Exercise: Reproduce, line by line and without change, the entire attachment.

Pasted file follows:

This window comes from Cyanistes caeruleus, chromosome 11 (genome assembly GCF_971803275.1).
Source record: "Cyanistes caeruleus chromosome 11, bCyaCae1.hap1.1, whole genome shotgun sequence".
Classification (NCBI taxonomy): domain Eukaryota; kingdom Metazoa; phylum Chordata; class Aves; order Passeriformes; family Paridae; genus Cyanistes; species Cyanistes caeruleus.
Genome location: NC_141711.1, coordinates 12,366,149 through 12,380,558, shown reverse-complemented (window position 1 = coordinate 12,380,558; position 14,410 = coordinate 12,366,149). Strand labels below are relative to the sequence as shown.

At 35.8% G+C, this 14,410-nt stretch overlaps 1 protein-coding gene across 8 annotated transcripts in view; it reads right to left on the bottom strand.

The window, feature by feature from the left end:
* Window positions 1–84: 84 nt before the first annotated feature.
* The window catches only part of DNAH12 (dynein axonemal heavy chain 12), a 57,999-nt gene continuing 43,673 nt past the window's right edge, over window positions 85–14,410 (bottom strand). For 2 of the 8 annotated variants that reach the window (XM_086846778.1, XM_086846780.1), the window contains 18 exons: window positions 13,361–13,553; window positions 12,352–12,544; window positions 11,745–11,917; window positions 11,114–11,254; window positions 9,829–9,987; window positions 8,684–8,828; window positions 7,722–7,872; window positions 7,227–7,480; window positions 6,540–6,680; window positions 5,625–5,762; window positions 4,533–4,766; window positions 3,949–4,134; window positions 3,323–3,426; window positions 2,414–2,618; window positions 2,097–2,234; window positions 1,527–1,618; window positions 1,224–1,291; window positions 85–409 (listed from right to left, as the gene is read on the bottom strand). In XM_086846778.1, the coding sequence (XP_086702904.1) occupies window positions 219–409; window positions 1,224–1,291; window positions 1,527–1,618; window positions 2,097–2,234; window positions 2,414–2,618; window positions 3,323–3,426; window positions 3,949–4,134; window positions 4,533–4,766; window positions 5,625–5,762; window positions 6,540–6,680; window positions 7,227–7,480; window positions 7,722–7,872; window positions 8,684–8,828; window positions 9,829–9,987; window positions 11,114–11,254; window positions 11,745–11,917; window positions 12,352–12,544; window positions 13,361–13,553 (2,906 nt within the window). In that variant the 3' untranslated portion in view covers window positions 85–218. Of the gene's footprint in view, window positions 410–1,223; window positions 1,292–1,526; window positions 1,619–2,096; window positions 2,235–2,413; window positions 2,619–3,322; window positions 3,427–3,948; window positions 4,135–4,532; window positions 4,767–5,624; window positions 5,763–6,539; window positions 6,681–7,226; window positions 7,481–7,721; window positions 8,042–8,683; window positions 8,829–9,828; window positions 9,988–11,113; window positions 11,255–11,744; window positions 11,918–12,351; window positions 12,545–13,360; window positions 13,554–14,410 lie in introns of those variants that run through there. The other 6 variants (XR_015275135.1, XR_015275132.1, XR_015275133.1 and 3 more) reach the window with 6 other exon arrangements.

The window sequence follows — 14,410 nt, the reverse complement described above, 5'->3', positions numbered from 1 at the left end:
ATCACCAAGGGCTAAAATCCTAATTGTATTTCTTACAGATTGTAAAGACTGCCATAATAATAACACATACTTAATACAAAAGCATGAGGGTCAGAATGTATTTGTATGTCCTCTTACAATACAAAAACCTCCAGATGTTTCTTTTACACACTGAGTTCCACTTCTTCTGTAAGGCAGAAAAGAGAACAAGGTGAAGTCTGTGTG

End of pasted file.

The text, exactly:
This window comes from Cyanistes caeruleus, chromosome 11 (genome assembly GCF_971803275.1).
Source record: "Cyanistes caeruleus chromosome 11, bCyaCae1.hap1.1, whole genome shotgun sequence".
Classification (NCBI taxonomy): domain Eukaryota; kingdom Metazoa; phylum Chordata; class Aves; order Passeriformes; family Paridae; genus Cyanistes; species Cyanistes caeruleus.
Genome location: NC_141711.1, coordinates 12,366,149 through 12,380,558, shown reverse-complemented (window position 1 = coordinate 12,380,558; position 14,410 = coordinate 12,366,149). Strand labels below are relative to the sequence as shown.

At 35.8% G+C, this 14,410-nt stretch overlaps 1 protein-coding gene across 8 annotated transcripts in view; it reads right to left on the bottom strand.

The window, feature by feature from the left end:
* Window positions 1–84: 84 nt before the first annotated feature.
* The window catches only part of DNAH12 (dynein axonemal heavy chain 12), a 57,999-nt gene continuing 43,673 nt past the window's right edge, over window positions 85–14,410 (bottom strand). For 2 of the 8 annotated variants that reach the window (XM_086846778.1, XM_086846780.1), the window contains 18 exons: window positions 13,361–13,553; window positions 12,352–12,544; window positions 11,745–11,917; window positions 11,114–11,254; window positions 9,829–9,987; window positions 8,684–8,828; window positions 7,722–7,872; window positions 7,227–7,480; window positions 6,540–6,680; window positions 5,625–5,762; window positions 4,533–4,766; window positions 3,949–4,134; window positions 3,323–3,426; window positions 2,414–2,618; window positions 2,097–2,234; window positions 1,527–1,618; window positions 1,224–1,291; window positions 85–409 (listed from right to left, as the gene is read on the bottom strand). In XM_086846778.1, the coding sequence (XP_086702904.1) occupies window positions 219–409; window positions 1,224–1,291; window positions 1,527–1,618; window positions 2,097–2,234; window positions 2,414–2,618; window positions 3,323–3,426; window positions 3,949–4,134; window positions 4,533–4,766; window positions 5,625–5,762; window positions 6,540–6,680; window positions 7,227–7,480; window positions 7,722–7,872; window positions 8,684–8,828; window positions 9,829–9,987; window positions 11,114–11,254; window positions 11,745–11,917; window positions 12,352–12,544; window positions 13,361–13,553 (2,906 nt within the window). In that variant the 3' untranslated portion in view covers window positions 85–218. Of the gene's footprint in view, window positions 410–1,223; window positions 1,292–1,526; window positions 1,619–2,096; window positions 2,235–2,413; window positions 2,619–3,322; window positions 3,427–3,948; window positions 4,135–4,532; window positions 4,767–5,624; window positions 5,763–6,539; window positions 6,681–7,226; window positions 7,481–7,721; window positions 8,042–8,683; window positions 8,829–9,828; window positions 9,988–11,113; window positions 11,255–11,744; window positions 11,918–12,351; window positions 12,545–13,360; window positions 13,554–14,410 lie in introns of those variants that run through there. The other 6 variants (XR_015275135.1, XR_015275132.1, XR_015275133.1 and 3 more) reach the window with 6 other exon arrangements.

The window sequence follows — 14,410 nt, the reverse complement described above, 5'->3', positions numbered from 1 at the left end:
ATCACCAAGGGCTAAAATCCTAATTGTATTTCTTACAGATTGTAAAGACTGCCATAATAATAACACATACTTAATACAAAAGCATGAGGGTCAGAATGTATTTGTATGTCCTCTTACAATACAAAAACCTCCAGATGTTTCTTTTACACACTGAGTTCCACTTCTTCTGTAAGGCAGAAAAGAGAACAAGGTGAAGTCTGTGTG